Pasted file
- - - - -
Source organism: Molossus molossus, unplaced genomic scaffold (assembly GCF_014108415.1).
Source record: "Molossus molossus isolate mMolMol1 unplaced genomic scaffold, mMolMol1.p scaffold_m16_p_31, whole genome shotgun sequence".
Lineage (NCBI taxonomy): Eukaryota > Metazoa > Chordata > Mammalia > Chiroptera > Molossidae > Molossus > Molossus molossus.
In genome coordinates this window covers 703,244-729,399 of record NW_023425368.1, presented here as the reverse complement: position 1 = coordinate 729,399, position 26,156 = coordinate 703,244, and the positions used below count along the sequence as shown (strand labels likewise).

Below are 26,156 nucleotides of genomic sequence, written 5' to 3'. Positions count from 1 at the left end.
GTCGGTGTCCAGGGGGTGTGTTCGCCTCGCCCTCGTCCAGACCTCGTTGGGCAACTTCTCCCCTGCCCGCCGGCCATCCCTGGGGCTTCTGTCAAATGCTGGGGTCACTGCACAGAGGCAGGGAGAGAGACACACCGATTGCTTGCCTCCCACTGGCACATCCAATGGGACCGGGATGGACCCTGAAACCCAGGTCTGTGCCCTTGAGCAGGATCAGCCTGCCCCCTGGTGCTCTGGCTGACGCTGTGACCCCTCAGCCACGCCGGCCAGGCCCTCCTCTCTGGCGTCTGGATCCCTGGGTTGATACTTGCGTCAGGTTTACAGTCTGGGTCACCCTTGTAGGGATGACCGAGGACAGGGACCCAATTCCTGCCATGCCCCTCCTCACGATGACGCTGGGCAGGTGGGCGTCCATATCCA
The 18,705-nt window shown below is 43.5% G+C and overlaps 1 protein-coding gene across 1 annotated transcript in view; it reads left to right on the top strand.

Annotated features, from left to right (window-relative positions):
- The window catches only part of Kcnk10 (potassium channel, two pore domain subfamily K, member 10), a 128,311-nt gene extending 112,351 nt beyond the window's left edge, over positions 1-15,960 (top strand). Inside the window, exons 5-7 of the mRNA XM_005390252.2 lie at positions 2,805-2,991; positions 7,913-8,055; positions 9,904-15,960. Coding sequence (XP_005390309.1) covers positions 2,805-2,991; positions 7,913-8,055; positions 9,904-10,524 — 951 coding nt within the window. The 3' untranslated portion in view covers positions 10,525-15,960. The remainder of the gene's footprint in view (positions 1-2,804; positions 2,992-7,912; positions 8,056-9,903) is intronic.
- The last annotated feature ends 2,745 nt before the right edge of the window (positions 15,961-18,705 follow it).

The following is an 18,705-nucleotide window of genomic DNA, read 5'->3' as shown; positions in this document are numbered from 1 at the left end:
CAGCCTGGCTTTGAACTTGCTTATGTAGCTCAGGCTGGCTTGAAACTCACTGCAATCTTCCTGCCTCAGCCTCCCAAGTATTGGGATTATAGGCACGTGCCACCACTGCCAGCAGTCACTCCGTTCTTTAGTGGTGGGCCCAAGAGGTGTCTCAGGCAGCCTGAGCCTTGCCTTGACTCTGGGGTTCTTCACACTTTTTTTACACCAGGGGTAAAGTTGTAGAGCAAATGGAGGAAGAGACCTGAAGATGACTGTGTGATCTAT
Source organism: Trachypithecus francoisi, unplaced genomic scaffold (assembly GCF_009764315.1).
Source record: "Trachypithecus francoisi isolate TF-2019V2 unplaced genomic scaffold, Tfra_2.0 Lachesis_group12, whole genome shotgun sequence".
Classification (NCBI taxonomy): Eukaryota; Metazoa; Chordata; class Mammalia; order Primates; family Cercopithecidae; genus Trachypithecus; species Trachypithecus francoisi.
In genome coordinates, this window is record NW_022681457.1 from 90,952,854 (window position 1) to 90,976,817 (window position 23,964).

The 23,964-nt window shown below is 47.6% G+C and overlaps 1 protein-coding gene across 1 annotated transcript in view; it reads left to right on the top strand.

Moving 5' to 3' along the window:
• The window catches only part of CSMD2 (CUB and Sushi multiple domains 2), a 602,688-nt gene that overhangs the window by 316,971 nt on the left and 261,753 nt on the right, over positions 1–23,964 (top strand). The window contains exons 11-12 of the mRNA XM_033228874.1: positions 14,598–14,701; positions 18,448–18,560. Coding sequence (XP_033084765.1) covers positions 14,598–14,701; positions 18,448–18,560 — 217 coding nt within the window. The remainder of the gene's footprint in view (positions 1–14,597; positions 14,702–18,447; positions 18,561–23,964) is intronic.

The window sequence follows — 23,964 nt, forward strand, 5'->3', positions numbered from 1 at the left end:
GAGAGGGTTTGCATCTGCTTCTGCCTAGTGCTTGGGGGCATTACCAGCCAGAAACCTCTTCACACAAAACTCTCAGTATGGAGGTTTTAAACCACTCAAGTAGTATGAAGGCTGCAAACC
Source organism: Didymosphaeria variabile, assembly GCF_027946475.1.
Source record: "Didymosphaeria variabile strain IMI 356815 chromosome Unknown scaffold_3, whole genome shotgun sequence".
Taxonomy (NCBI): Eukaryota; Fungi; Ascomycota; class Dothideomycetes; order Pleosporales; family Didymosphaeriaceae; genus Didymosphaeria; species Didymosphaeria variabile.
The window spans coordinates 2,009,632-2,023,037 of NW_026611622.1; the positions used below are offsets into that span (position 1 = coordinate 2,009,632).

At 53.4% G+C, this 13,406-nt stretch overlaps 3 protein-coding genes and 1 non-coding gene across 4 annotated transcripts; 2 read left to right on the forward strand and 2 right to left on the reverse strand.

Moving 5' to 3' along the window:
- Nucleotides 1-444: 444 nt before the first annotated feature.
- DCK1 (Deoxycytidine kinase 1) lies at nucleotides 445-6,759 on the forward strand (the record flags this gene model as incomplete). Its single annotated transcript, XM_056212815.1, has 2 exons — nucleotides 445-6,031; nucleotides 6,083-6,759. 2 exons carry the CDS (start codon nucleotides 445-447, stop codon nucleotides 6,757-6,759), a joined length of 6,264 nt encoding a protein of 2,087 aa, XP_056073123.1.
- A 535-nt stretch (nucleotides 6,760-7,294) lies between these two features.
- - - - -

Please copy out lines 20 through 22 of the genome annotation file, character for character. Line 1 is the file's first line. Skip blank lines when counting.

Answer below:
The window sequence follows — 23,964 nt, forward strand, 5'->3', positions numbered from 1 at the left end:
GAGAGGGTTTGCATCTGCTTCTGCCTAGTGCTTGGGGGCATTACCAGCCAGAAACCTCTTCACACAAAACTCTCAGTATGGAGGTTTTAAACCACTCAAGTAGTATGAAGGCTGCAAACC
Source organism: Didymosphaeria variabile, assembly GCF_027946475.1.